After getting the engine into the frame, the stator plate went in and then set the contacts. I’d put in new contacts and condensor, just to make sure they worked, though it did take two condensors. Getting the condensor out of the stator place takes some persuasion with a hammer and a bolt and a little bit of heat on the plate.
Anyway, connected in the electrics to the ignition coil, connected a plug and hey presto, a spark (something the bike hadn’t done since I’d had it). Checked the gearbox, still worked, but after a few more kicks, the kickstart siezed and would turn over. Arghhhh. You could still the engine over on the flywheel, though it seemed to tight.
Over the next three or fours sessions in the workshop looked to debug what was going on. I stripped the engine back out of the frame and removed the clutch and flywheel. The kickstart worked, so therefore no need to break the cases again (thank you). Looked closely at the clutch assembly, but putting it back in place seemed to have no adverse effect.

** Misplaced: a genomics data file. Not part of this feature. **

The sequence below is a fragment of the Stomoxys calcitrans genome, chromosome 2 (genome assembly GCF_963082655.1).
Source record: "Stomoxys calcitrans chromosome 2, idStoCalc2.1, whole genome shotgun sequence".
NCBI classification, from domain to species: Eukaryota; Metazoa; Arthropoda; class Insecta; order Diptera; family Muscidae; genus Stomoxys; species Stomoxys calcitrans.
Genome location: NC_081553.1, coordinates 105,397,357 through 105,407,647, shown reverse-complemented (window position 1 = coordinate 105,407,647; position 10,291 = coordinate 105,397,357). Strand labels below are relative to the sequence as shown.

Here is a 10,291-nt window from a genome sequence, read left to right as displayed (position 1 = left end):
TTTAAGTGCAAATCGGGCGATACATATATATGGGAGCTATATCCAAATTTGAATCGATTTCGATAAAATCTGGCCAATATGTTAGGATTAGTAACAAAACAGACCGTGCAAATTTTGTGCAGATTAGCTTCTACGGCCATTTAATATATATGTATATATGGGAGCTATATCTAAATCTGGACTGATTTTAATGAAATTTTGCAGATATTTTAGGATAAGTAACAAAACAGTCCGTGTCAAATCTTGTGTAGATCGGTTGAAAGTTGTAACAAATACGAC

To cut a long story short, when I took the bike apart I had to use an impact driver of three mangled screws that hold on the plate behind the stator plate. I’d replaced these with some I’d got from Metal Work Supplies but the counter-sunk heads were slightly taller and in were rubbing against the flywheel. A simple thing that took me (and friends) 6-7 hours to suss out exacltly what was going on.
Engine back into the frame, check the gearbox again and onto look some of the other parts on the bike